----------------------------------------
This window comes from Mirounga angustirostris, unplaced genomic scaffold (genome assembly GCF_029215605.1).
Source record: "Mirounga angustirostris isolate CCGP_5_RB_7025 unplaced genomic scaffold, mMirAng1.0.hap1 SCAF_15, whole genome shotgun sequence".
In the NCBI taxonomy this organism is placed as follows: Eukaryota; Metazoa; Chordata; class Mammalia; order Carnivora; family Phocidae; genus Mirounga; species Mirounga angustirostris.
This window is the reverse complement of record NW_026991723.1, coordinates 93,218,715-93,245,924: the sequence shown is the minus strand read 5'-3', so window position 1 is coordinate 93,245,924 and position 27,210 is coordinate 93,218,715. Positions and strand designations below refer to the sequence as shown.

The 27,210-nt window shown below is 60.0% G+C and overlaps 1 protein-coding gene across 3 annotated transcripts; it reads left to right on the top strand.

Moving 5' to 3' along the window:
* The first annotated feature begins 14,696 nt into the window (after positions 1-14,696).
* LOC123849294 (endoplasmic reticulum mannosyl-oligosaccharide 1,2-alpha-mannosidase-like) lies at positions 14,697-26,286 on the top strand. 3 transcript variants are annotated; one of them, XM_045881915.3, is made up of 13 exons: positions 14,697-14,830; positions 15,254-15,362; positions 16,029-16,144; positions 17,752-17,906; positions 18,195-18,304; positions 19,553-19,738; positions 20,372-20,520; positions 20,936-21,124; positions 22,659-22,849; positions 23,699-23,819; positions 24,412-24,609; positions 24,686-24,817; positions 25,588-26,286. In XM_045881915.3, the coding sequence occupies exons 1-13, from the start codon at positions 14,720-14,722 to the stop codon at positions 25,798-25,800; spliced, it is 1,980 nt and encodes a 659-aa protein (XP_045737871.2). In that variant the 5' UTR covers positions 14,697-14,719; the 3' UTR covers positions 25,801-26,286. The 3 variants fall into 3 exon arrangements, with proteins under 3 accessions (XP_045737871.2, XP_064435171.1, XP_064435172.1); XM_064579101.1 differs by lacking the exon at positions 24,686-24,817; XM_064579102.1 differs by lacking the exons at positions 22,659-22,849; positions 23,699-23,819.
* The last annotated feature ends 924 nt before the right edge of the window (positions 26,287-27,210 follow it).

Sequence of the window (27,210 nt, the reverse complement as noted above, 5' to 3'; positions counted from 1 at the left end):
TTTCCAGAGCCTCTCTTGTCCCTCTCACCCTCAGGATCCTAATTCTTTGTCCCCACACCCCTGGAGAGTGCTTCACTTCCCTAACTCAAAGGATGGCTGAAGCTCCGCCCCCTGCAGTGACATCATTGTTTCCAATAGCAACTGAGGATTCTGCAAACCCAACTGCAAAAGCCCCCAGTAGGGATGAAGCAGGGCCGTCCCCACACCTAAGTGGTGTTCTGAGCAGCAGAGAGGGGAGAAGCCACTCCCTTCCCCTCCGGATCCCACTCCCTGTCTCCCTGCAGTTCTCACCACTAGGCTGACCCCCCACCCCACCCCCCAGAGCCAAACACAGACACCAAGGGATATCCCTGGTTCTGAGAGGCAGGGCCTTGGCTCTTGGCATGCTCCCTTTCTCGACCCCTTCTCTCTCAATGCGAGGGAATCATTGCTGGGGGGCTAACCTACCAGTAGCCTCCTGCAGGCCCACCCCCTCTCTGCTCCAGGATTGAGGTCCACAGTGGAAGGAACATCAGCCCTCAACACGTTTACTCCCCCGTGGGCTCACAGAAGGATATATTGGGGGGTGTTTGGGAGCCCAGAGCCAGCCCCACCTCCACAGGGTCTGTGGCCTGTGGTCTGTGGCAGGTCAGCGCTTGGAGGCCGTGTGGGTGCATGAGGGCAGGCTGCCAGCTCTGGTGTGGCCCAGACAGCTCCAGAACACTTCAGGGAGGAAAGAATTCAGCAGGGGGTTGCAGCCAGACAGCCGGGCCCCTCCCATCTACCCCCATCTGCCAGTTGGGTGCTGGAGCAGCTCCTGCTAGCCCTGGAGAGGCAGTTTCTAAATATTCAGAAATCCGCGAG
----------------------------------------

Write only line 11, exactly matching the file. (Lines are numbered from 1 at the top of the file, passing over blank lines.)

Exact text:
TTTCCAGAGCCTCTCTTGTCCCTCTCACCCTCAGGATCCTAATTCTTTGTCCCCACACCCCTGGAGAGTGCTTCACTTCCCTAACTCAAAGGATGGCTGAAGCTCCGCCCCCTGCAGTGACATCATTGTTTCCAATAGCAACTGAGGATTCTGCAAACCCAACTGCAAAAGCCCCCAGTAGGGATGAAGCAGGGCCGTCCCCACACCTAAGTGGTGTTCTGAGCAGCAGAGAGGGGAGAAGCCACTCCCTTCCCCTCCGGATCCCACTCCCTGTCTCCCTGCAGTTCTCACCACTAGGCTGACCCCCCACCCCACCCCCCAGAGCCAAACACAGACACCAAGGGATATCCCTGGTTCTGAGAGGCAGGGCCTTGGCTCTTGGCATGCTCCCTTTCTCGACCCCTTCTCTCTCAATGCGAGGGAATCATTGCTGGGGGGCTAACCTACCAGTAGCCTCCTGCAGGCCCACCCCCTCTCTGCTCCAGGATTGAGGTCCACAGTGGAAGGAACATCAGCCCTCAACACGTTTACTCCCCCGTGGGCTCACAGAAGGATATATTGGGGGGTGTTTGGGAGCCCAGAGCCAGCCCCACCTCCACAGGGTCTGTGGCCTGTGGTCTGTGGCAGGTCAGCGCTTGGAGGCCGTGTGGGTGCATGAGGGCAGGCTGCCAGCTCTGGTGTGGCCCAGACAGCTCCAGAACACTTCAGGGAGGAAAGAATTCAGCAGGGGGTTGCAGCCAGACAGCCGGGCCCCTCCCATCTACCCCCATCTGCCAGTTGGGTGCTGGAGCAGCTCCTGCTAGCCCTGGAGAGGCAGTTTCTAAATATTCAGAAATCCGCGAG